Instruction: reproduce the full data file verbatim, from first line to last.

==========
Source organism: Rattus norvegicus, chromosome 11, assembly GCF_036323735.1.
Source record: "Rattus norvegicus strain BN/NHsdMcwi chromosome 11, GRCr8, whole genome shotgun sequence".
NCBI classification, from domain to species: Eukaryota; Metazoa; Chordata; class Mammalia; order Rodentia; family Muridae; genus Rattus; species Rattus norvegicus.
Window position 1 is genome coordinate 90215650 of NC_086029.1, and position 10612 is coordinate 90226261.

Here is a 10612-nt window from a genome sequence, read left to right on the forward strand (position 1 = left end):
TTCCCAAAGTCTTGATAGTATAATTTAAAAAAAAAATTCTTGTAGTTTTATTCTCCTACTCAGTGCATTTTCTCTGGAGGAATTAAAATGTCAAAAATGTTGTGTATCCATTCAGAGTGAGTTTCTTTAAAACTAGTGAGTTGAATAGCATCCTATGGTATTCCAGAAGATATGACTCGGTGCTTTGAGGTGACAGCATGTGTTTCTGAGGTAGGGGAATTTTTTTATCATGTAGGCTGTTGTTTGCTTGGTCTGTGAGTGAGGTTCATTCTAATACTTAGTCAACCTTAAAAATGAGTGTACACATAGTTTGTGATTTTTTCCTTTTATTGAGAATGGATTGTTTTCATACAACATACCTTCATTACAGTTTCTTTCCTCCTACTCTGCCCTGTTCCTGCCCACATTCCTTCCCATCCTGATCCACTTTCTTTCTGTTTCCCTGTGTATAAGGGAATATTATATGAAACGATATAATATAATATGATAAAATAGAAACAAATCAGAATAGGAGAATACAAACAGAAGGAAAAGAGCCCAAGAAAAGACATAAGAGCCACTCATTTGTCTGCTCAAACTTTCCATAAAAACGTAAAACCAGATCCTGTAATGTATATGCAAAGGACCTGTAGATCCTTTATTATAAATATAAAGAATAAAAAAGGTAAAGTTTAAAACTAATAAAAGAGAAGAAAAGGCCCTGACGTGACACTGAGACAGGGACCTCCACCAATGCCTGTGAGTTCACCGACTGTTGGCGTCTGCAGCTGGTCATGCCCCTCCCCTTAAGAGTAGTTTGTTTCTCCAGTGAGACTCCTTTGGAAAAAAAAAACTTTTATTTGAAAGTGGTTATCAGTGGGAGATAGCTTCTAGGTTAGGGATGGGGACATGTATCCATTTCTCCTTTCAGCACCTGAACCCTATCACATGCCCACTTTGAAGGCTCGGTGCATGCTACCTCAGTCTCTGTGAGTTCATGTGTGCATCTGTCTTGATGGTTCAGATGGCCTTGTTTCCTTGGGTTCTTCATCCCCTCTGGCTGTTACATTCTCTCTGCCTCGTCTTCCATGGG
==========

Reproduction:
Source organism: Rattus norvegicus, chromosome 11, assembly GCF_036323735.1.
Source record: "Rattus norvegicus strain BN/NHsdMcwi chromosome 11, GRCr8, whole genome shotgun sequence".
NCBI classification, from domain to species: Eukaryota; Metazoa; Chordata; class Mammalia; order Rodentia; family Muridae; genus Rattus; species Rattus norvegicus.
Window position 1 is genome coordinate 90215650 of NC_086029.1, and position 10612 is coordinate 90226261.

Here is a 10612-nt window from a genome sequence, read left to right on the forward strand (position 1 = left end):
TTCCCAAAGTCTTGATAGTATAATTTAAAAAAAAAATTCTTGTAGTTTTATTCTCCTACTCAGTGCATTTTCTCTGGAGGAATTAAAATGTCAAAAATGTTGTGTATCCATTCAGAGTGAGTTTCTTTAAAACTAGTGAGTTGAATAGCATCCTATGGTATTCCAGAAGATATGACTCGGTGCTTTGAGGTGACAGCATGTGTTTCTGAGGTAGGGGAATTTTTTTATCATGTAGGCTGTTGTTTGCTTGGTCTGTGAGTGAGGTTCATTCTAATACTTAGTCAACCTTAAAAATGAGTGTACACATAGTTTGTGATTTTTTCCTTTTATTGAGAATGGATTGTTTTCATACAACATACCTTCATTACAGTTTCTTTCCTCCTACTCTGCCCTGTTCCTGCCCACATTCCTTCCCATCCTGATCCACTTTCTTTCTGTTTCCCTGTGTATAAGGGAATATTATATGAAACGATATAATATAATATGATAAAATAGAAACAAATCAGAATAGGAGAATACAAACAGAAGGAAAAGAGCCCAAGAAAAGACATAAGAGCCACTCATTTGTCTGCTCAAACTTTCCATAAAAACGTAAAACCAGATCCTGTAATGTATATGCAAAGGACCTGTAGATCCTTTATTATAAATATAAAGAATAAAAAAGGTAAAGTTTAAAACTAATAAAAGAGAAGAAAAGGCCCTGACGTGACACTGAGACAGGGACCTCCACCAATGCCTGTGAGTTCACCGACTGTTGGCGTCTGCAGCTGGTCATGCCCCTCCCCTTAAGAGTAGTTTGTTTCTCCAGTGAGACTCCTTTGGAAAAAAAAAACTTTTATTTGAAAGTGGTTATCAGTGGGAGATAGCTTCTAGGTTAGGGATGGGGACATGTATCCATTTCTCCTTTCAGCACCTGAACCCTATCACATGCCCACTTTGAAGGCTCGGTGCATGCTACCTCAGTCTCTGTGAGTTCATGTGTGCATCTGTCTTGATGGTTCAGATGGCCTTGTTTCCTTGGGTTCTTCATCCCCTCTGGCTGTTACATTCTCTCTGCCTCGTCTTCCATGGG